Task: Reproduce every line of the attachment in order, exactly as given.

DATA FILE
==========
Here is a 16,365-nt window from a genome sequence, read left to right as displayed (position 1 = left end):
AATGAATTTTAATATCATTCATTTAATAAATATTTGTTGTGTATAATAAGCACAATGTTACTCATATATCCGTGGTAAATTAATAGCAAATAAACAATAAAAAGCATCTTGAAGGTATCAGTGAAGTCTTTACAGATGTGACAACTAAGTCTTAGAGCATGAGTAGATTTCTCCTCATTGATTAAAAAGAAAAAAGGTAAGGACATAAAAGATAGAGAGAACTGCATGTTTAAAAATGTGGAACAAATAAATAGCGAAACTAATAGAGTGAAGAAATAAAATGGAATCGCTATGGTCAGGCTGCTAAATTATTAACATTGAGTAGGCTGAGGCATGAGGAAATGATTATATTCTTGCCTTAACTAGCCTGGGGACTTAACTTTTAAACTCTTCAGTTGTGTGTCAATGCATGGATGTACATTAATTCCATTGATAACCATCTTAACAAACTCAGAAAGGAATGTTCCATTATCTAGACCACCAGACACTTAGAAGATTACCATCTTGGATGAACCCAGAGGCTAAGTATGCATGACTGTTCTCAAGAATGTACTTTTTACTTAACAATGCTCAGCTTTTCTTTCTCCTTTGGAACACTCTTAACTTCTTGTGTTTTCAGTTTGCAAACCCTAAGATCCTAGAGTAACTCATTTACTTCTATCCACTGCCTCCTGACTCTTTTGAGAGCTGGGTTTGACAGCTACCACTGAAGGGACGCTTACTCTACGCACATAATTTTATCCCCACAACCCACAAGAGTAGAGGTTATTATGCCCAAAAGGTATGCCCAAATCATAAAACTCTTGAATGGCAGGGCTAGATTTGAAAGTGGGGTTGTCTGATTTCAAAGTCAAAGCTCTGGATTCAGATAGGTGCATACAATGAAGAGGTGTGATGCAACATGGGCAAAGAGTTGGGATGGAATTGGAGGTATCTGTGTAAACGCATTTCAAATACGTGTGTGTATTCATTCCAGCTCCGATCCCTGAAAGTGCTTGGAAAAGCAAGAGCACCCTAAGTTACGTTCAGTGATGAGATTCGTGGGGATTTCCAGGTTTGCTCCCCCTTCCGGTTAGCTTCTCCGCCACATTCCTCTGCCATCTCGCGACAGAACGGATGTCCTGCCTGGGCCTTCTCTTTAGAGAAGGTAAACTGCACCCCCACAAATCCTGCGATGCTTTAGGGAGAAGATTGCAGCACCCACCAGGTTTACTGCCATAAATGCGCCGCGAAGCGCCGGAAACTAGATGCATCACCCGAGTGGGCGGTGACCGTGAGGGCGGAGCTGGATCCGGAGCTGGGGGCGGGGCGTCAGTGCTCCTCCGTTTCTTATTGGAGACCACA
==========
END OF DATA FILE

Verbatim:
Here is a 16,365-nt window from a genome sequence, read left to right as displayed (position 1 = left end):
AATGAATTTTAATATCATTCATTTAATAAATATTTGTTGTGTATAATAAGCACAATGTTACTCATATATCCGTGGTAAATTAATAGCAAATAAACAATAAAAAGCATCTTGAAGGTATCAGTGAAGTCTTTACAGATGTGACAACTAAGTCTTAGAGCATGAGTAGATTTCTCCTCATTGATTAAAAAGAAAAAAGGTAAGGACATAAAAGATAGAGAGAACTGCATGTTTAAAAATGTGGAACAAATAAATAGCGAAACTAATAGAGTGAAGAAATAAAATGGAATCGCTATGGTCAGGCTGCTAAATTATTAACATTGAGTAGGCTGAGGCATGAGGAAATGATTATATTCTTGCCTTAACTAGCCTGGGGACTTAACTTTTAAACTCTTCAGTTGTGTGTCAATGCATGGATGTACATTAATTCCATTGATAACCATCTTAACAAACTCAGAAAGGAATGTTCCATTATCTAGACCACCAGACACTTAGAAGATTACCATCTTGGATGAACCCAGAGGCTAAGTATGCATGACTGTTCTCAAGAATGTACTTTTTACTTAACAATGCTCAGCTTTTCTTTCTCCTTTGGAACACTCTTAACTTCTTGTGTTTTCAGTTTGCAAACCCTAAGATCCTAGAGTAACTCATTTACTTCTATCCACTGCCTCCTGACTCTTTTGAGAGCTGGGTTTGACAGCTACCACTGAAGGGACGCTTACTCTACGCACATAATTTTATCCCCACAACCCACAAGAGTAGAGGTTATTATGCCCAAAAGGTATGCCCAAATCATAAAACTCTTGAATGGCAGGGCTAGATTTGAAAGTGGGGTTGTCTGATTTCAAAGTCAAAGCTCTGGATTCAGATAGGTGCATACAATGAAGAGGTGTGATGCAACATGGGCAAAGAGTTGGGATGGAATTGGAGGTATCTGTGTAAACGCATTTCAAATACGTGTGTGTATTCATTCCAGCTCCGATCCCTGAAAGTGCTTGGAAAAGCAAGAGCACCCTAAGTTACGTTCAGTGATGAGATTCGTGGGGATTTCCAGGTTTGCTCCCCCTTCCGGTTAGCTTCTCCGCCACATTCCTCTGCCATCTCGCGACAGAACGGATGTCCTGCCTGGGCCTTCTCTTTAGAGAAGGTAAACTGCACCCCCACAAATCCTGCGATGCTTTAGGGAGAAGATTGCAGCACCCACCAGGTTTACTGCCATAAATGCGCCGCGAAGCGCCGGAAACTAGATGCATCACCCGAGTGGGCGGTGACCGTGAGGGCGGAGCTGGATCCGGAGCTGGGGGCGGGGCGTCAGTGCTCCTCCGTTTCTTATTGGAGACCACA